What Now?

I do something that you may or may not do. I watch YouTube Videos of Ted Talks. The TED stands for Technology Environment and Design. These short videos provide interesting and informative ideas from various thinkers about topics I usually find of great interest. Recently, I was watching a talk recorded August 30, 2018, given by Bishop Matthew Hassan Kuhah. He is the Bishop of the Catholic Diocese in Sokoto, Nigeria. I must admit, I didn’t listen very much to the content of his speech, because I couldn’t get pass the topic: What Now? The topic drew me to what’s happening now.

History shows us that viral and bacterial infections have nearly brought civilization to a halt before.  For example, the Bubonic Plague was the cause of the Black Death that swept through Asia, Europe and Africa in the 14th century. It killed an estimate 50 million people (Wikipedia). When the Europeans invaded the Americas, the population of indigenous people was nearly emptied within just a few generations. Some academics estimate that approximately 20 million people may have died in the years following the invasion – up to 95% of the population of the Americas. No medieval force, no matter how bloodthirsty, could have achieved such enormous levels of genocide. Instead, Europeans were aided by a deadly secret weapon they weren’t aware they were carrying, Smallpox (Guns Germs and Steel).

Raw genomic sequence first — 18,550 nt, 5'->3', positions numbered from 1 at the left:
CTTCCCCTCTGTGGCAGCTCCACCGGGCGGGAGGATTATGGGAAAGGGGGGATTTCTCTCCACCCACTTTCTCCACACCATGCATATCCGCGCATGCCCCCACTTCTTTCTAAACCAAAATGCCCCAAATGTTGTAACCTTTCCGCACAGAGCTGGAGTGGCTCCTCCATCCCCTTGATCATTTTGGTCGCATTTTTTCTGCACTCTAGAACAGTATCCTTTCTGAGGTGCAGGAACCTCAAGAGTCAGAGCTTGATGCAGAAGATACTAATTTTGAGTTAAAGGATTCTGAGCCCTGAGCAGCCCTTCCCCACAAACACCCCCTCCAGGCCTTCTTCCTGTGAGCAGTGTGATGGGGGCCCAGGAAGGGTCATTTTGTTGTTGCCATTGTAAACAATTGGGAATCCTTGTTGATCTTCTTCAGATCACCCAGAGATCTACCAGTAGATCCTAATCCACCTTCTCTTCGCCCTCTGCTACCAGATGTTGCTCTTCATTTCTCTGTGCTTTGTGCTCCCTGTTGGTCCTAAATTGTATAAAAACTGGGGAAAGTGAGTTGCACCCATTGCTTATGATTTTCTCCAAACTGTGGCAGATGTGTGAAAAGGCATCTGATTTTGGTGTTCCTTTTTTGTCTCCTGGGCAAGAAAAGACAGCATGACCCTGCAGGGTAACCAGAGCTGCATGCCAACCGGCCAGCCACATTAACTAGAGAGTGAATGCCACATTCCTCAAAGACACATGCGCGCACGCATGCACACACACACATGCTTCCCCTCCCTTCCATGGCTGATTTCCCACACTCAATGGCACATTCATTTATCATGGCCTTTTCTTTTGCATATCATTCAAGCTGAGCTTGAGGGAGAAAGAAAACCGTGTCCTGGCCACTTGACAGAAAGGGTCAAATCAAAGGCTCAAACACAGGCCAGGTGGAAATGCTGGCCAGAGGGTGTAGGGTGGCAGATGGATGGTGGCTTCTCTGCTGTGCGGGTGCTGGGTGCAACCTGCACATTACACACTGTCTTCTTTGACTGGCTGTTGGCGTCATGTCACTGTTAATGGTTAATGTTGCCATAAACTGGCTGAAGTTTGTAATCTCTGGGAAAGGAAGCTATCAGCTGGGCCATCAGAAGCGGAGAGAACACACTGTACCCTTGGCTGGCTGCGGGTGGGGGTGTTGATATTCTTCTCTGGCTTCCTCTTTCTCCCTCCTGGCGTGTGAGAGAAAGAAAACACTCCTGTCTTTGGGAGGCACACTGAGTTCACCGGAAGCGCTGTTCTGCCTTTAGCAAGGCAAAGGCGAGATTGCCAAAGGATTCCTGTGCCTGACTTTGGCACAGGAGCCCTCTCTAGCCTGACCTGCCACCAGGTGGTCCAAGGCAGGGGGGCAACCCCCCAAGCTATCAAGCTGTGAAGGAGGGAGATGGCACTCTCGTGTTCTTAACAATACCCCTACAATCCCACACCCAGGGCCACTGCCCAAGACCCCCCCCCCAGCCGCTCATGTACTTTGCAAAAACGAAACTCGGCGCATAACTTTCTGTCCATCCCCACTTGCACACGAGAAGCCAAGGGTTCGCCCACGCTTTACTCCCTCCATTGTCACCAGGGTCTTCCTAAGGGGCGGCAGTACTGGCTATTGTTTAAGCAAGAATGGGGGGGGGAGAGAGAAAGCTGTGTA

During contemporary times, we’ve seen scares prompted by Ebola, Zika, HIV, Measles and many nasty microscopic critters that seemed to have pulled together campaigns to take us all out. Do you remember the Swine Flu pandemic of 2009? It lasted from January 2009 to August 2010. The CDC estimates that as many as 575,000 people world-wide died from the Swine Flu.

I penned these words not to scare us, or to paint some fatalistic picture portraying the eventual eradication of the human race by microscopic life forms from inner space, but to remind us of the reality that the occupiers of the top of the food chain stand confidently on a somewhat shaky pedestal.

Too often what we can’t see can hurt us the most. Maybe the world should (collectively) be developing an inner space force? It might help us deal with the never-ending wave of microscopic enemies, and to address the question What Now? more effectively.

I’m old and blessed…hope you will be too.

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